Monday, August 16, 2021


No longer Oh Susanna, the singer-songwriter has stripped down to the essentials, with concise and clear portraits of friends, family and loves, hers and others. The songs are tender and uncluttered, with her warm, emotional voice in command, graced with guitar and subtle touches of atmosphere and percussion from producer Jim Bryson. 

These are the best and worst of situations. "Disappear" is about a child trying to hide, both literally and figuratively, from an abusive father. Meanwhile, "Baby Blues" features a woman struggling with the moment of decision: "Please don't leave us alone, please don't break up our home." At the other end of the spectrum, "Summerbaby" is a celebration of Ungerleider's own daughter, all joy and love and amazement: "You had my  heart wrapped up in your tiny fingers."

There's a song about the high school rebel hero, half-good, half-bad girl, "North Star Sneakers," which sees her now in a conventional home, two kids and a yard. It's a simple question, was it what she wanted? But it's the stuff of life, is that all there is? Sweet and sad memories, halcyon days, tragedies big and small, Suzie Ungerleider documents those moments with grace and beauty.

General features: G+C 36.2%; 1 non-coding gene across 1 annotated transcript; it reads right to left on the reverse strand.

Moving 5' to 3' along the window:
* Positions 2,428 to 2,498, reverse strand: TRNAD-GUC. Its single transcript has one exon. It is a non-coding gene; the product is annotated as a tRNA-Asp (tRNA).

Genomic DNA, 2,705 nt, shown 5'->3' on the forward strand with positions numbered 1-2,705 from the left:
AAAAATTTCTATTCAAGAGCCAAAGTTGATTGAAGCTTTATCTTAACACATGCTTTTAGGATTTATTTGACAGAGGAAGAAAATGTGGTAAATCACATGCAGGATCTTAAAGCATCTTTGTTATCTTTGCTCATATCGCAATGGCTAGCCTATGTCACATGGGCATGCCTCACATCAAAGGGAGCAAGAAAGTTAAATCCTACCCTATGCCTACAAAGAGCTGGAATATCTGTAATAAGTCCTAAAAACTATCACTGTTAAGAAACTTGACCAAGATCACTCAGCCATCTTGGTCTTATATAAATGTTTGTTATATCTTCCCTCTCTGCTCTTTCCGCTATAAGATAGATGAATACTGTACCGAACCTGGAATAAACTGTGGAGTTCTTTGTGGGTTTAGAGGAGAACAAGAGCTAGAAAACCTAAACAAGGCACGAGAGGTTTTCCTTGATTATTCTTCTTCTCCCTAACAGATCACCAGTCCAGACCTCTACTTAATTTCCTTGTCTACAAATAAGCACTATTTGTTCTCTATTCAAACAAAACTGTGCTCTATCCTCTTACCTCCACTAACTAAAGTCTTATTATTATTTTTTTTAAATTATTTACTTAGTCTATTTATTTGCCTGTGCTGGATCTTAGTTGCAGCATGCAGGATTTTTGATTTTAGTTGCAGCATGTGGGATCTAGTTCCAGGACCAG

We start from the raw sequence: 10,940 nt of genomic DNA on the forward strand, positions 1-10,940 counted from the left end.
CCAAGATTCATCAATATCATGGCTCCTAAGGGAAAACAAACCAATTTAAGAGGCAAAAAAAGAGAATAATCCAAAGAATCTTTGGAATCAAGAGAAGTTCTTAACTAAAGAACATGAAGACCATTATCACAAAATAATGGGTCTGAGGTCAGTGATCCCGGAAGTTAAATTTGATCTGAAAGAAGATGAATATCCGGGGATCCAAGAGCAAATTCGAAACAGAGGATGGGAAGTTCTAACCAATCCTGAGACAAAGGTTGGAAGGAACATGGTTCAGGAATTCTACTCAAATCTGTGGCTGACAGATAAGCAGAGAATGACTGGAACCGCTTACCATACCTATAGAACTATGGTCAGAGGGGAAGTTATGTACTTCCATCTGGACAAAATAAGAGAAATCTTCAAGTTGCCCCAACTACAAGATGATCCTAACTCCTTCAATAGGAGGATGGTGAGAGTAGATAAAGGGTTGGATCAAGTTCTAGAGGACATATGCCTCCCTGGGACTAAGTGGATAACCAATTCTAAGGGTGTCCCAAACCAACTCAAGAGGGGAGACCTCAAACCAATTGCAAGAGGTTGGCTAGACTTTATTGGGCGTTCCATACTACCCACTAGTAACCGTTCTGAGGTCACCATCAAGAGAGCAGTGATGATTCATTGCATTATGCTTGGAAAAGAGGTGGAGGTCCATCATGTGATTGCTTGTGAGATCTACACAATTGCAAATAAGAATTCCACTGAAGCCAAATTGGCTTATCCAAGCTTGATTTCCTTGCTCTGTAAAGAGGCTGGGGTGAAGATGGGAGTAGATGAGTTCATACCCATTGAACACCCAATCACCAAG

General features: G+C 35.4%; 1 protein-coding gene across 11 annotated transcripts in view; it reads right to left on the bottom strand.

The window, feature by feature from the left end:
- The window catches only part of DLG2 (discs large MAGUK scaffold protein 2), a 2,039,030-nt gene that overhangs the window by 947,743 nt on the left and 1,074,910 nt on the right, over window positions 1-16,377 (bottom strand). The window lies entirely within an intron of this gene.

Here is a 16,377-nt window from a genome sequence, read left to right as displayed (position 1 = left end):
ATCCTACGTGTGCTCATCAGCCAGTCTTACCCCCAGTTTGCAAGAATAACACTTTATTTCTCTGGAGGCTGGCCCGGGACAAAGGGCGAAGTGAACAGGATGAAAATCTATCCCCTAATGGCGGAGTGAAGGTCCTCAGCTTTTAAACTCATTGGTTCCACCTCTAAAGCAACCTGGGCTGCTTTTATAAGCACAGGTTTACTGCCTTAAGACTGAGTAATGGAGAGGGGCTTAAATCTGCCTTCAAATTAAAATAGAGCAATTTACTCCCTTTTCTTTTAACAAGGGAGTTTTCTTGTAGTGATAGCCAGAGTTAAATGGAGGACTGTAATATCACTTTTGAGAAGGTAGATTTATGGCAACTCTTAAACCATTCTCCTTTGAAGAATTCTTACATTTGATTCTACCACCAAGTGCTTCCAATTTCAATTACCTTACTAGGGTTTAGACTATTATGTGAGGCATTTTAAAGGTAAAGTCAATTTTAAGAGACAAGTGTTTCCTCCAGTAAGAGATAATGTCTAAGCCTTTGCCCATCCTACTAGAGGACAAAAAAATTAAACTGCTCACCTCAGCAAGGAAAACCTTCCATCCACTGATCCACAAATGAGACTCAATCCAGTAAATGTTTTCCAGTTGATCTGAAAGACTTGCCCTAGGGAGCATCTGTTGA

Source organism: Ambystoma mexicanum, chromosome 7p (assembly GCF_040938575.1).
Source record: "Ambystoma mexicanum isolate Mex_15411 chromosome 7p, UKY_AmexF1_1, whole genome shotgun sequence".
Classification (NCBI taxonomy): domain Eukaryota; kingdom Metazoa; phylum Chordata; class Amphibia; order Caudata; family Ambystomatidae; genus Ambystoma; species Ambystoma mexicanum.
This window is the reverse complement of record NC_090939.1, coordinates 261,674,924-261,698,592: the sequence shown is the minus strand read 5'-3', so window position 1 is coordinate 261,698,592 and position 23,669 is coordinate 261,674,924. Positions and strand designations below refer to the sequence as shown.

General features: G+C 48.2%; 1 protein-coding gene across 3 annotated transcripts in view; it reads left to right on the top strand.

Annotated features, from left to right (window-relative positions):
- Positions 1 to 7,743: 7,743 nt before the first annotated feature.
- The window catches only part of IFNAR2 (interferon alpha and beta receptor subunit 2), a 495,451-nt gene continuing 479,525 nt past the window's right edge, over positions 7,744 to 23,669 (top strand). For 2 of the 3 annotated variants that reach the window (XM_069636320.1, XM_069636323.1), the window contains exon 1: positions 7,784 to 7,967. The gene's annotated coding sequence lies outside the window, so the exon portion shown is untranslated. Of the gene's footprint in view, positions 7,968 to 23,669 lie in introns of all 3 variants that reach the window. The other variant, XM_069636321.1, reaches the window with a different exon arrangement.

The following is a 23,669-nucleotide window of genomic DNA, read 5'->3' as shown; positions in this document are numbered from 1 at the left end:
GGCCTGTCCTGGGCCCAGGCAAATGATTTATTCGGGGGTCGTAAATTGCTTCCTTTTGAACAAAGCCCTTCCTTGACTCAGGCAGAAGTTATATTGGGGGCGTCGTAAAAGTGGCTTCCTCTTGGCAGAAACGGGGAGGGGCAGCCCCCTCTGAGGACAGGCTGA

Wednesday, August 11, 2021


More unabashed redneck country from Nova Scotia's Mingo. Of course, that's the genre, not the politics, and I'd say Mingo has more rural Maritime values, and appreciation for small towns and all they offer. "I don't say it enough but I love my country girl," he sings in the new single "Country Girl Ways," and it seems pretty darn respectful.  As for kick-ass country, he's all on board, and writing some fine additions to the songbook.

Mingo is that rare country bird, a lead singer/piano and keyboard player, and his songs stand out for it. There are chord changes and different melodies that you just don't find in your normal country fare. Ballads, sure, it makes them a touch more poignant, but it's the rockers where it really stands out. This isn't Jerry Lee Lewis-pumping piano style, it's the chief instrument driving the song, so melodies, the vocals, it all goes to places your ears aren't expecting. It's basically more musical.